The last concert I saw in Chicago was an all-time great one, with King Crimson delivering the goods, and how. This photo was taken post-show by bassist Tony Levin. If you click on it to enlarge, and look closely in the front row, just left of center, you’ll see Mr Prog Nerd and Bride, most happy to have been there.

Tiny Blue Isle

We all live on a tiny blue isle
in a ravening crimson sea
that scours our shore
as storm gales roar
from windward side to lee.

We all live on a tiny blue isle
that shudders against the waves
of scarlet brine
and turpentine
leached from sunk slavers’ graves.

We all live on a tiny blue isle,
that’s smaller, day by day,
as marshland sinks
into that pink
foam sloshing ’round the bay.

We all live on a tiny blue isle,
like a berry in currant crème,
a healthy mote
that stays afloat
in a sticky blood-red stream.

We all live on a tiny blue isle
and work one job, with glee:
we fling blue sand
with spade and hand
to fight that damned red sea . . .

I wrote this poem on November 10, 2016, after seeing some version of the following electoral results map:

I don’t often get political here on any partisan basis (though I presume my allegiances are clear), since nobody needs yet another voice howling into the Twitsphere about that which each of us feels is obvious, creating ever more repetitive echoes in our respective chambers of cognizant isolation. But while looking for an old article to reference in an another post, I re-read “Tiny Blue Isle” for the first time since I wrote it. I’m pleased with it as an original take on a tiresome topic, so I am sharing it again today. Take it as you will.

Back in February (Jeezum Krow, it was only three months ago?!?), Marcia and I participated in the dumpster fire that was the Iowa Democratic Caucus, which was appalling in the moment, and even more so in hindsight. Never again, America, please?  We just took our next step in the 2020 electoral process today by casting our ballots by mail for the Iowa Democratic Primary, which only featured one competitive race in our district: the Senate candidate who will challenge Joni “Hog Balls” Ernst in November. Here’s hoping Iowa can count our ballots correctly this time. I take nothing for granted on that front anymore.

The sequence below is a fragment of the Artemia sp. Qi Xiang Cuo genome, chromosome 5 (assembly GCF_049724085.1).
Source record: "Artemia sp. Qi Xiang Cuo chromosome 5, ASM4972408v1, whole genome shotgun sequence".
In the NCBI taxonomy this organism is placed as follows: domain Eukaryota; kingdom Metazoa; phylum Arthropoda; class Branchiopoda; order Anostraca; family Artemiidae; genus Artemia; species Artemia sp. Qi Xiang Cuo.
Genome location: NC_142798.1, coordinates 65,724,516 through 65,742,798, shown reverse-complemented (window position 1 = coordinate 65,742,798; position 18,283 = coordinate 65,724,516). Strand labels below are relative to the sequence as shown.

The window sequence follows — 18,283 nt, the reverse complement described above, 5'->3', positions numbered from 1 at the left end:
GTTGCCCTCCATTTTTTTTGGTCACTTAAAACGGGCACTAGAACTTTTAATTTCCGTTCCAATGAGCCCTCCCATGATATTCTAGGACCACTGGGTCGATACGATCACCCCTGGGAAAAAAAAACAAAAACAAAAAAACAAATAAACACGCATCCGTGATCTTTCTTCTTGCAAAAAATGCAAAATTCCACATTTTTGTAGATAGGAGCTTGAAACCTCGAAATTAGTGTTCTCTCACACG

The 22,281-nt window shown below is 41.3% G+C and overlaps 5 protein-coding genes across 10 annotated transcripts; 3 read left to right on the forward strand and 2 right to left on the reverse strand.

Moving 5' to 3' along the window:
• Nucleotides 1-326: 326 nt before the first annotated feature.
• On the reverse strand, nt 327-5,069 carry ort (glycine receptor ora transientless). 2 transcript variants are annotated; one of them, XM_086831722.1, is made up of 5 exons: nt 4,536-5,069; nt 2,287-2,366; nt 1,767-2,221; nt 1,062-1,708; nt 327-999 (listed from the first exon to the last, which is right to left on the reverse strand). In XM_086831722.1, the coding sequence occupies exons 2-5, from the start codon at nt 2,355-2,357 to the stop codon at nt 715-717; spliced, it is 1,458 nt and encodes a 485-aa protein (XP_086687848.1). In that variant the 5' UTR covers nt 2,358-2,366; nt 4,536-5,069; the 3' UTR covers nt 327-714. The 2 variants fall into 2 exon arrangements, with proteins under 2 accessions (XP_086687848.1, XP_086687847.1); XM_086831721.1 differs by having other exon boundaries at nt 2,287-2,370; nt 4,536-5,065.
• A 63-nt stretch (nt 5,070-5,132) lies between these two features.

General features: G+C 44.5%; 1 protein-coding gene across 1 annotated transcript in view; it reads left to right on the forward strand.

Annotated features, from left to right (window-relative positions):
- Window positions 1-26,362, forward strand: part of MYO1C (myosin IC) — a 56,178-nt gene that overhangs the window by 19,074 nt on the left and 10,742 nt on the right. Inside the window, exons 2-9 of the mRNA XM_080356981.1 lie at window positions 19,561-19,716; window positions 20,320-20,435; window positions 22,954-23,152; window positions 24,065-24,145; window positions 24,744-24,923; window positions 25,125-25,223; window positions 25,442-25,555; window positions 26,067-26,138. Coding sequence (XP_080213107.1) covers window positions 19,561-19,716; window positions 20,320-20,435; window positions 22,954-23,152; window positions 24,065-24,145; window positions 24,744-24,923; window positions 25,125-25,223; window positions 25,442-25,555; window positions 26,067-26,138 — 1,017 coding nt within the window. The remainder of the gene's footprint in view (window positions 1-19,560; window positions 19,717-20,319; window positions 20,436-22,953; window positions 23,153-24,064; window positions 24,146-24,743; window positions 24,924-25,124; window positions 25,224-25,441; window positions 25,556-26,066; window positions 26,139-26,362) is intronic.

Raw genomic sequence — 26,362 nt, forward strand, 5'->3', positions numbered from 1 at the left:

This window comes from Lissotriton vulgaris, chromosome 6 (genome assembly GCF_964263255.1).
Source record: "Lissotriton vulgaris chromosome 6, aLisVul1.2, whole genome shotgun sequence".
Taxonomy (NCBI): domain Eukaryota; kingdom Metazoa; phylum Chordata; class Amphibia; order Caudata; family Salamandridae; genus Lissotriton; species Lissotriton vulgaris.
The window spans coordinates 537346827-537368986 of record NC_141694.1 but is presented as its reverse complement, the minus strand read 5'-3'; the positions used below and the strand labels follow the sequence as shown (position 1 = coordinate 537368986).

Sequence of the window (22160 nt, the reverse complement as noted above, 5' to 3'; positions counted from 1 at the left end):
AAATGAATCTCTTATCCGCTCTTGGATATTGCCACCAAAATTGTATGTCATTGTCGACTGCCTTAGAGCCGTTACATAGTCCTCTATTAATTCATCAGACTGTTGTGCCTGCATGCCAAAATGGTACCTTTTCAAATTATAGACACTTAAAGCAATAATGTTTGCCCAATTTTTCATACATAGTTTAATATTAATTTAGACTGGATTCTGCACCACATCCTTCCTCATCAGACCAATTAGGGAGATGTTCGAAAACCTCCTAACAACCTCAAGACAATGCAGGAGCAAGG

We’ll be supporting candidates and organizations on a nationwide basis in the months ahead to perhaps create new blue land around our current tiny isles, while taming those ever-more damnably bloody red seas. And with that on the table today, we will return to our regular piffle and tripe here on Ye Olde Blog with my next post, whenever that may be. Likely soon. Quarantine Time is certainly fostering blog post fecundity.

International Feel

Having recently posted playlists documenting our family quarantine-time jazz and gospel listening favorites, and my own personal extreme fare, it occurred to me that there was one more prominent discrete chunk within our roster of regular spins: international music, with heavy emphasis on the African continent.

In my memorial to the late, great Johnny Clegg, I explained the roots of my love for African music, and how the Scatterlings album by his first group, Juluka, factored into that equation:

While at the Naval Academy in the early ’80s, I made a decision to focus my political science major on African politics. My motivations were not entirely altruistic: I found that it was easier to wait until the last minute to work on papers and projects because so few books about Africa ever got checked out of the Academy’s library, while the Soviet or European or Chinese shelves would be picked clean most of the time. Score one for the lazy man with a keen eye for an angle.